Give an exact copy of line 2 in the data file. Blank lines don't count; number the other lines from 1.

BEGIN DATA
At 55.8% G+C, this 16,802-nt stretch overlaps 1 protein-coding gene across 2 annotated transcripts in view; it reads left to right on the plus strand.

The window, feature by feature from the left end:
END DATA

The window, feature by feature from the left end: